Long Stem Rose Chocolate Project

By Bob Sherman

This project shows how to make and package these beautiful long stem chocolate roses. These make great gifts for Valentine's Day, Mother's Day, or every day. It uses a simple form of solid molding and although an intermediate level project, anybody should be able to make these.

Many of the items you may need can be ordered directly from this page for your convenience.

PLEASE NOTE!! - Although chocolate making is relatively safe for the entire family to participate, adult supervision is required.

I prefer to use chocolate wafers designed for molding chocolate. My preferred brand is Merckens which works well with all chocolate molding projects, is available in a wide selection of colors, and tastes great.

Melting Chocolate
Either melting method may be used, but I find the double boiler works best for this.

Double Boiler - See Double Boiler Usage Instructions.

A microwave may also be used but care must be taken not to overheat the chocolate.

  1. Place the chocolate in a microwave safe bowl.
  2. Heat for 30 seconds.
  3. Remove and stir.
  4. Repeat steps 2 and 3 until the chocolate is creamy.
  5. Optimum usage temperature is about 90 degrees F. Do not place the thermometer in the microwave!

Chocolate Making Supplies And Materials

The following chocolate making supplies and other materials were used to make this project. Clicking on the item name will bring you to that item's page with a full description and ordering information.

General Instructions

Step 1
The mold will need to be cut before starting. CMF042 is shown here but a similar process is used for other molds.

Step 2
This shows the mold parts cut out. For the smallest seams it is best to trim the sheet to within 1/2 inch of the mold cavities which allows you to clamp the halves closer to the cavity.

Alignment pins - Some 2 part molds have them and some don't. In most cases I cut them off as they rarely provide a good alignment and are usually too far from the mold cavity. Since the molds are clear plastic I find that visually aligning the mold halves is a superior method.

Step 3
Detail view - when cutting the the roses from the sheet, leave approximately 1 inch of sheet below the flower on one half only. This will make it easier to position the stems in a later step.

Step 4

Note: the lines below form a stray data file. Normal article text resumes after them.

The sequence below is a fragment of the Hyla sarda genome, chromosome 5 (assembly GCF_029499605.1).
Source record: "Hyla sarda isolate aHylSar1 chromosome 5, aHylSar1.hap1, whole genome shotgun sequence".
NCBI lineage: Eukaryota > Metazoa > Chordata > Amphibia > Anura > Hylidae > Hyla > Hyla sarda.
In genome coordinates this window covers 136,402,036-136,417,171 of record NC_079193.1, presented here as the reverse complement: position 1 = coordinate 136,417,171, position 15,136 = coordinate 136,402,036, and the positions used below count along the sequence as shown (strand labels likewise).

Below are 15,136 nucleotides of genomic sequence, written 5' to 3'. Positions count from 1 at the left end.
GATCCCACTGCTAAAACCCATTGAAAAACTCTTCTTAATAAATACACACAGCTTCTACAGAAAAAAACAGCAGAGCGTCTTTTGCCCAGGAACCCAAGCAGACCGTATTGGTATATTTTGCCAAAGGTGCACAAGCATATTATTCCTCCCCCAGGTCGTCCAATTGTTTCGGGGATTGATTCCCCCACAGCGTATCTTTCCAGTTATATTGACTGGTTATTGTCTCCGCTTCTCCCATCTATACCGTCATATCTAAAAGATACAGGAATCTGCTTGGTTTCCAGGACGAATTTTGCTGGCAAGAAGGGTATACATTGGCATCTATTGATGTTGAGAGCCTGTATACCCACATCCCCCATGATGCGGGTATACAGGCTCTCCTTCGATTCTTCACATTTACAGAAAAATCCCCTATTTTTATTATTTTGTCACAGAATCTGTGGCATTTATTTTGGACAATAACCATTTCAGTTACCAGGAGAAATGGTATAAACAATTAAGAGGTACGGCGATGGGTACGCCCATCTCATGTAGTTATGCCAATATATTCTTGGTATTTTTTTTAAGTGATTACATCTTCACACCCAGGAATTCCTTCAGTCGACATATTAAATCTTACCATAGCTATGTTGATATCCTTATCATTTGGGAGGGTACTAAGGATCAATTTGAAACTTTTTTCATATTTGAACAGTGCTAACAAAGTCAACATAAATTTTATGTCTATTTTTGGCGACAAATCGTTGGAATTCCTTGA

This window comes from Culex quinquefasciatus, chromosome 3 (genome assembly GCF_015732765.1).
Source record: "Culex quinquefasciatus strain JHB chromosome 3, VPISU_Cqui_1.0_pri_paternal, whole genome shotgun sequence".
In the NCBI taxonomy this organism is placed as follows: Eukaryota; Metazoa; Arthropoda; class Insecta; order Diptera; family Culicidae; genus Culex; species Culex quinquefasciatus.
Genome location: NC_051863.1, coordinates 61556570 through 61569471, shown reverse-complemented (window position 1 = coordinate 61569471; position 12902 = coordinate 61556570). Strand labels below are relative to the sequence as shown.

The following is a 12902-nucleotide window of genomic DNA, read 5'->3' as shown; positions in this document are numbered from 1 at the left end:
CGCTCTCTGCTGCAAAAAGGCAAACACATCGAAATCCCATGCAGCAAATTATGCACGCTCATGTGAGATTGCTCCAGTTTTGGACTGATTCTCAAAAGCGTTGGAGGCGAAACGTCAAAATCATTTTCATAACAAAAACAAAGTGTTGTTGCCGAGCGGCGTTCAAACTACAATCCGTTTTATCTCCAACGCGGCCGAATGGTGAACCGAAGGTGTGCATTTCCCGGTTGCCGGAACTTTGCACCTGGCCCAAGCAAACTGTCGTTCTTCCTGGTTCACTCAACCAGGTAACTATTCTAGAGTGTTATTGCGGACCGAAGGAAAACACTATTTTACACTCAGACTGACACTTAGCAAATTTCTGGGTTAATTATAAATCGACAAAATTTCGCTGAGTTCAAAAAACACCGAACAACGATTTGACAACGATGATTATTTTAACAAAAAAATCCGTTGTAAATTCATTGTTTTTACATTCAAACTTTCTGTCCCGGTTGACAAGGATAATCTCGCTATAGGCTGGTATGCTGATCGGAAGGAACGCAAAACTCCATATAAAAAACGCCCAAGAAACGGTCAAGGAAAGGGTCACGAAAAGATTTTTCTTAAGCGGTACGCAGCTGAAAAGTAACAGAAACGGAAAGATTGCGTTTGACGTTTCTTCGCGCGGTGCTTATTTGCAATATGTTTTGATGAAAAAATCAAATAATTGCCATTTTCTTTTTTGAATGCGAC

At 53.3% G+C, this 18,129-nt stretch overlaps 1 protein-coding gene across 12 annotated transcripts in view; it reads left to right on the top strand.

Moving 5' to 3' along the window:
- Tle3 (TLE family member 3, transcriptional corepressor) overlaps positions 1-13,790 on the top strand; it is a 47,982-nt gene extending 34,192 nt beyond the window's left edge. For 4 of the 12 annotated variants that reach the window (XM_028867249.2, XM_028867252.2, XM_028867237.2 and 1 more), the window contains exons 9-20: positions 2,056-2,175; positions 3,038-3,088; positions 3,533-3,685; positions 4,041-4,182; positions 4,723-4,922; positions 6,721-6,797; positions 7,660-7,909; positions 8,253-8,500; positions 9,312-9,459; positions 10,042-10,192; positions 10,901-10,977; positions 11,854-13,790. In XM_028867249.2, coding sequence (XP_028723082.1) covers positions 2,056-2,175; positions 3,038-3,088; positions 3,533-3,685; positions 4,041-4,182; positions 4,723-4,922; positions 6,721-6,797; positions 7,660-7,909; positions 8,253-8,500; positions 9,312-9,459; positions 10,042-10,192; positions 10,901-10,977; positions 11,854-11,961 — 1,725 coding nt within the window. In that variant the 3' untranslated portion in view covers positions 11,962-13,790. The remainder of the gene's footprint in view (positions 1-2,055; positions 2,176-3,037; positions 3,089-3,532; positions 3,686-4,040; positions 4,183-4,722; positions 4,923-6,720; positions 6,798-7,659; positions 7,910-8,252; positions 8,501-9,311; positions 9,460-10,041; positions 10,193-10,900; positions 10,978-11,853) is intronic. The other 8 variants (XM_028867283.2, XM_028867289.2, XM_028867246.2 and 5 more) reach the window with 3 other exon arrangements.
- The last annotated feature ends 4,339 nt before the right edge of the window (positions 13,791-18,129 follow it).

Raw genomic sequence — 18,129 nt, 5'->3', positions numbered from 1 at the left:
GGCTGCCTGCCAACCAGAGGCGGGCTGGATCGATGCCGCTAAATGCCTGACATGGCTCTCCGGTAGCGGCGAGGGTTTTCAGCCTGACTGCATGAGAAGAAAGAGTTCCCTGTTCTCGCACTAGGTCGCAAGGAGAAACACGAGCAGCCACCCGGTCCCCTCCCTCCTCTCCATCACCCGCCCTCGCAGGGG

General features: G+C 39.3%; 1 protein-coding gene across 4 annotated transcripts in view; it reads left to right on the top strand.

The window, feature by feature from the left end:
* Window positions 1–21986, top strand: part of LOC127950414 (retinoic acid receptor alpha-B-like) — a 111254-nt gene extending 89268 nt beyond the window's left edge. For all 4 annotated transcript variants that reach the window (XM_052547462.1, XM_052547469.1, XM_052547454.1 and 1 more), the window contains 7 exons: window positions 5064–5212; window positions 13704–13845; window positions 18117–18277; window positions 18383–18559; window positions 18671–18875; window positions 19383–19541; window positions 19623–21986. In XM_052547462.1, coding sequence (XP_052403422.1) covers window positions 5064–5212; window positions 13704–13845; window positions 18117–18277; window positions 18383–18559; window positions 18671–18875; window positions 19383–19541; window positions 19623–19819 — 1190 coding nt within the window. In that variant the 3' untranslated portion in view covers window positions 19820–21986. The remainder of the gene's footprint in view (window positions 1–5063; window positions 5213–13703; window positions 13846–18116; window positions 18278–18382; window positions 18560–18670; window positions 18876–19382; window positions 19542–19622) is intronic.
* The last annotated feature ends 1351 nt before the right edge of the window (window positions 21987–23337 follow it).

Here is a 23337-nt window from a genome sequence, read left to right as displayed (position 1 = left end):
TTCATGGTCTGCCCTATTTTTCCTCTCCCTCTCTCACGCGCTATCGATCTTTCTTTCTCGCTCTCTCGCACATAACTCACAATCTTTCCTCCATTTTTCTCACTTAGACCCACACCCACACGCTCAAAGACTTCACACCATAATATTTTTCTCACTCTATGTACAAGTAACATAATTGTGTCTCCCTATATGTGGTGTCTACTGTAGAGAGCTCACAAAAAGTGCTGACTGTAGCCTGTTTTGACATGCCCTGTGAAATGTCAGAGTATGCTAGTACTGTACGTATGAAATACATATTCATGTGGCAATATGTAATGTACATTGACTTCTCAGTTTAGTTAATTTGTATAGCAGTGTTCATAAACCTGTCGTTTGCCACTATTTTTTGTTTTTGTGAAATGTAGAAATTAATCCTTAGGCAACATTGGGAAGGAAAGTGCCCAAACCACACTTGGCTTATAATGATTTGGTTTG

Visually align and clamp the mold halves together.

Step 5
Use the squeeze bottle to fill the mold.

Cover the hole and rap against the counter to dislodge any trapped air.

Note: When making 3d chocolates, the area with the bubbles should be on the bottom when rapping - this will make them float up into the center where they will not be unsightly.

Step 6
The stem cap is removed and the bottom leafy thing slid down the stem as shown here.

Step 7
The Stem is inserted and a clip is used to hold it in place.

Step 8
This close up shows the mold clip placement.

Step 9
The mold needs to be held in an upright position until the chocolate hardens. Here I simply used a box and placed a pot of water to hold the molds upright against the box sides.

Step 10
Once the chocolate hardens the mold is placed in a freezer until it de molds easily This will typically take 5 to 8 minutes depending on your freezer.

Step 11
These may be wrapped using any technique you like but I have found this one works well with 6 inch foil. The foil square is aligned even with the bottom of the flower on one side, then wrap the opposite side up and over the top as shown.

Step 12
N ext wrap the sides around and press down until the foil assumes the contours of the chocolate. Slide the green plastic piece up against the base of the foil.

Step 13
The finished chocolates in a rose box - four of these is approximately one pound of chocolate.

Step 14
An alternative packaging method is to roll these in clear cellophane and tie with curling ribbon.

Support Free Projects
You can help ensure the continued availability and production of free chocolate projects by telling your friends about them. The more popular they are the more we can produce so tell your friends, mention them on message boards, link to them from your web site, etc... More information is available here.

Disclaimer: The information presented here is accurate to the best of my knowledge and common chocolate making practices as of the time of this writing - originally published in March 2010 and updated in November 2010. The author and the publisher accept no liability for the use or misuse of any of the information presented in this article. This article is presented for informational purposes and is used at your own risk.

Author: Bob Sherman

Publisher: Bobby's Craft Boutique Inc.

This article is provided free of charge for use. Products may be made and sold using this idea royalty free.

Web sites may use links to this page without restriction.

No portion of this article may be reproduced for publication elsewhere without express permission from Bobby's Craft Boutique Inc. with the following exceptions:

All other requests need to be submitted via our reprint request form.